11 Table Styling Though somewhat improved, this table still lacks visual appeal on the page. In order to fully control how the table appears, we will need something more powerful than XHTML. That something is CSS, which we will get our first look at in the next lesson.
12 The following 3 pages are: Student Handout from Week 1 (MS Word Document and Adobe PDF Document)
13 Introduction to Web Design XHTML Reference Skeleton Page: <!DOCTYPE html PUBLIC "-//W3C//DTD XHTML 1.0 Transitional//EN" " <html xmlns=" xml:lang="en" lang="en"> <head> <meta http-equiv="content-type" content="text/html; charset=utf-8" /> <title>page Title Goes Here</title> </head> <body> <!-- Page content goes here --> </body> </html> Syntax Rules for XHTML: All elements must be in lowercase. Each element must have an opening and closing tag. Self-closing elements must have trailing slash. Elements must be properly nested. White space doesn t matter. Attributes must be in lowercase and values must be enclosed by quotes. Comment Syntax: <!-- This is an XHTML comment --> Global Attributes: class - assigns one of more CSS classes to an element for styling purposes. id - assigns a unique ID to an element for CSS styling or other purposes. style - defines an inline CSS style for a specific element. XHTML Page Validation: Copyright
14 XHTML Element <html> <head> <body> <meta> <title> <p> <br> <hr> <h1> - <h6> <ul> <ol> <li> <a> <img> Description Root element that contains all other elements. Follows the DOCTYPE declaration. Section that contains information about the web document, such as title, keywords, and description. Can also contain style information and scripts. Follows the <html> element and precedes the <body> element. Section that contains all the content of a web document. Follows the <head> section. Provides additional information to browsers and search engines about the document, such as character encoding, keywords, description, author, etc. Contained within the <head> section. Self-closing. Defines the title of a web document, which will be used in the browser title bar, to name bookmarks, and as the page title in search engine results. Contained within the <head> section. Defines a paragraph of content with line breaks above and below the content. Forces a line break which ends the current line of text. Does not add spacing above or below. Self-closing. Separates content by drawing a horizontal line on the page. Self-closing. Headings that describe and group sections of content on the page. <h1> is the main heading and should be used no more than once per page. The higher the heading number, the lower the relative importance. Creates an unordered list of items. By default, shows the items in bullet point. Must contain at least one <li> element. Creates an ordered list of items. By default, shows the items in numerical order. Must contain at least one <li> element. Defines a single list item contained within a <ul> or <ol> list. Creates a clickable link to another web location, which can be a different website, a different page on the same site, a different location on the same page, or the initiation of a new message. Four possible states are a:link (unvisited), a:visited, a:hover (moused over), and a:active (being clicked). Defines an image. Though the height and width attributes are not technically required, they should always be defined. Selfclosing. Important Attributes xmlns (required) content http-equiv href target <table> Creates a table of data in rows and columns. border <tr> Defines a row of data in a table. Contained within a <table> element. alt (required) height src (required) width Copyright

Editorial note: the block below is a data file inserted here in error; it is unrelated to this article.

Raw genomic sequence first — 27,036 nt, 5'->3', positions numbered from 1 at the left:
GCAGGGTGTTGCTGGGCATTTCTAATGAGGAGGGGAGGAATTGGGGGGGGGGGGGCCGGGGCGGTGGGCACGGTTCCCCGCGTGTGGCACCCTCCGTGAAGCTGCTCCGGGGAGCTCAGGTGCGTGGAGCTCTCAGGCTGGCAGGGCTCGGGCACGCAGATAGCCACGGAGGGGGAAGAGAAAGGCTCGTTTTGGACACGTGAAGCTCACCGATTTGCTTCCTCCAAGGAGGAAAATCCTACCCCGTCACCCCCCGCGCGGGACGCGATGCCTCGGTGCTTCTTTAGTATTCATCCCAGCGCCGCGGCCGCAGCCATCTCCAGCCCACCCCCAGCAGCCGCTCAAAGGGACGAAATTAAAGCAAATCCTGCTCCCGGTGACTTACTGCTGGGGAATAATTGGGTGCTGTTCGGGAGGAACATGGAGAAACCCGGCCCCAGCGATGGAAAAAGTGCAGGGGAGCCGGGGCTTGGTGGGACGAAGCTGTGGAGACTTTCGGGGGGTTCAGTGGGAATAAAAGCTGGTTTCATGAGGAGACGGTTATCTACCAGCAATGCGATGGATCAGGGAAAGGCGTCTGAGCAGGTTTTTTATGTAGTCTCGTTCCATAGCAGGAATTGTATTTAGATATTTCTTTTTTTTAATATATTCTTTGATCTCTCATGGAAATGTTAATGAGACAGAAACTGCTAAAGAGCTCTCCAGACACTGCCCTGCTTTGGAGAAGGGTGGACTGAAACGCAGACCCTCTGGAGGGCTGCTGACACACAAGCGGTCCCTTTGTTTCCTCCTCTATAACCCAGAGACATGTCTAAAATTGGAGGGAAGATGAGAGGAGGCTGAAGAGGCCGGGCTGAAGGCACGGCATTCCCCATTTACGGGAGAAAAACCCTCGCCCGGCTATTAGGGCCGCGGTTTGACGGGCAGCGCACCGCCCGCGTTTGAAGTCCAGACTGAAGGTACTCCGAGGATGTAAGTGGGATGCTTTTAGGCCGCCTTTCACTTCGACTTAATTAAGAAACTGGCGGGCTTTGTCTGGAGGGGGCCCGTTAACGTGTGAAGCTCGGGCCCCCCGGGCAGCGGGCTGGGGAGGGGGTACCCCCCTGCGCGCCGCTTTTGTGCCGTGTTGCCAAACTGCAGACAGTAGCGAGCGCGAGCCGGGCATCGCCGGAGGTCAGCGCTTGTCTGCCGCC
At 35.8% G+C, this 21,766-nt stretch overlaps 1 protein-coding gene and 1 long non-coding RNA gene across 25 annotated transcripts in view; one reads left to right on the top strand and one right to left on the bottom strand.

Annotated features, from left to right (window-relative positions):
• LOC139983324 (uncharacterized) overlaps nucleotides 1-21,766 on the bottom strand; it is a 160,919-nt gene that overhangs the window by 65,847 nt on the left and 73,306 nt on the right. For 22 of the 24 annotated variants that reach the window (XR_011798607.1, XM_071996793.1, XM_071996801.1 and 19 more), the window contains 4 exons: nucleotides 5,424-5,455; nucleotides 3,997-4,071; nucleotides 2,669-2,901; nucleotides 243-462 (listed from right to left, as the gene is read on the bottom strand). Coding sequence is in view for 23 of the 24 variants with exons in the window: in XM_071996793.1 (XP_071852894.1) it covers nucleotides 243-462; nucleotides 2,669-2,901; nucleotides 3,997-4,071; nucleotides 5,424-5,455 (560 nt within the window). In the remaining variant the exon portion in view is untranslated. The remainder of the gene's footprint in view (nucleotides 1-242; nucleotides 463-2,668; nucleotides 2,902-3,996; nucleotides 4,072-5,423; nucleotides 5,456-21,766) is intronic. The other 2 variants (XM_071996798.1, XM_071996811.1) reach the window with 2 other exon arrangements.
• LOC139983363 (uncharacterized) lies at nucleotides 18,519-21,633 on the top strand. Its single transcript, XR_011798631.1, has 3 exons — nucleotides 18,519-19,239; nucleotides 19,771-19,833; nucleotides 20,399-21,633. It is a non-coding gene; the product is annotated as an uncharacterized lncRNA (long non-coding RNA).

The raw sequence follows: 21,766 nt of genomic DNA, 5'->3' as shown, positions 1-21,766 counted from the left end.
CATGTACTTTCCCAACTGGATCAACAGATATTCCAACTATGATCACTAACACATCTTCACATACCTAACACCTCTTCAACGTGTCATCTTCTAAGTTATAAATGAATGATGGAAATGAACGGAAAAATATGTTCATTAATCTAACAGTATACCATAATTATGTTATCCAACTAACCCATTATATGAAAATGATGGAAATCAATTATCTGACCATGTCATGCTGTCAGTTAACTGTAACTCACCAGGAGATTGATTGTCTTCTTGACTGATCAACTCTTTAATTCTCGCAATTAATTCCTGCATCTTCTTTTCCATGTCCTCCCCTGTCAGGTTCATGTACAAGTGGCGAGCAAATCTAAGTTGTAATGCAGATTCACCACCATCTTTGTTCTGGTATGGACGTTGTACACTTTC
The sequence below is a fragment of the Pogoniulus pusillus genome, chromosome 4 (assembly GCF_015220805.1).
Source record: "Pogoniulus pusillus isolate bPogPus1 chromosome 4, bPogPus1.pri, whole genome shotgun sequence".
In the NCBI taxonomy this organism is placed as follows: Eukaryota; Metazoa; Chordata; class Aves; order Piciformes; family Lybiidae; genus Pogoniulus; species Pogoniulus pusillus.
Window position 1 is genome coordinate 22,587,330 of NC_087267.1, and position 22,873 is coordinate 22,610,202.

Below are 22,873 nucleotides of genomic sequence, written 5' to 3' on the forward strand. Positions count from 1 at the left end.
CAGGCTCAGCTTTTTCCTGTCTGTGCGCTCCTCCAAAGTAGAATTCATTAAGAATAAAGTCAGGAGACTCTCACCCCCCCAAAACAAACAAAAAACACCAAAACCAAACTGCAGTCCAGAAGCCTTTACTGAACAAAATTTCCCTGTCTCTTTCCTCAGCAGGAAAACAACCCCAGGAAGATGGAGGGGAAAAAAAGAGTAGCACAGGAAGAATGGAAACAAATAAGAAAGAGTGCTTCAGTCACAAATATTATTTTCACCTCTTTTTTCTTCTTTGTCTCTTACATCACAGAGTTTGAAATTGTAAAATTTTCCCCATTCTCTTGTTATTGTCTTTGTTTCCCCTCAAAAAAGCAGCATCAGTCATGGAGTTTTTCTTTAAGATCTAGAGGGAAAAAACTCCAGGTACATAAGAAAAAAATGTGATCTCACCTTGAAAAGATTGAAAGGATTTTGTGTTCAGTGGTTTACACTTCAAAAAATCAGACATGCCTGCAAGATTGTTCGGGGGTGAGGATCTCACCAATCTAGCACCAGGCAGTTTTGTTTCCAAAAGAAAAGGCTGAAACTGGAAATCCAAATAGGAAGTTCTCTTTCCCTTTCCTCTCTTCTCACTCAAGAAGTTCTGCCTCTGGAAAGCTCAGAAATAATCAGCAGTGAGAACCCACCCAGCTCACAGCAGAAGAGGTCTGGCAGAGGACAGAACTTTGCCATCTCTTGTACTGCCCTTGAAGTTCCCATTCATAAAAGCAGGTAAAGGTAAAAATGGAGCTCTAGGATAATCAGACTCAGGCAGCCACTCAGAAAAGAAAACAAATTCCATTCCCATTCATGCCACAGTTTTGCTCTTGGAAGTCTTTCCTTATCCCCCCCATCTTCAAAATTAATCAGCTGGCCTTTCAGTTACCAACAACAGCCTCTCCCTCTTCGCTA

15 XHTML Element <th> <td> <caption> <style> <link> <span> <div> <sub> <sup> <iframe> <form> <fieldset> <legend> <input> <select> <option> <textarea> Description Defines a header cell of data in a table. By default, centered and bolded. Contained within a <tr> element. Defines a standard cell of data in a table. By default, left aligned and unbolded. Contained within a <tr> element. Creates a table caption. By default, displayed centered and immediately above the table. Not required, but if used, should always be the first element after the opening <table> tag. Creates an internal CSS style sheet. Contained within the <head> section. Connects the web page to an external resource. Commonly used to load an external CSS style sheet. Contained within the <head> section. Self-closing. Defines a specific section of content on a page. Has no visible effect on its own, but allows that section to be styled via CSS. Creates a division of a page by grouping multiple elements together. Often used to lay out a web page. Defines subscript text, which displays half a line below the baseline of characters. Defines superscript text, which displays half a line above the baseline of characters. Inline frame, which embeds other content within a web document. The default way of placing a YouTube video within a web page. Creates a web form for collecting data. Sends data to a web server for processing. Groups a set of form elements into a logical section. Contained within the <form> element. Adds a caption/label to a set of grouped form controls. Contained within a <fieldset> element. Creates a field of input on a web form. Contained within a <form> element. Self-closing. Creates a drop-down list of choices on a web form. Contained within a <form> element. Defines one choice within a drop-down list on a web form. Contained within a <select> element. Creates a text box containing multiple lines on a web form. Important Attributes colspan rowspan colspan rowspan type (required) href rel (required) type height src width action method checked maxlength name size src type value multiple name size selected value cols name rows Copyright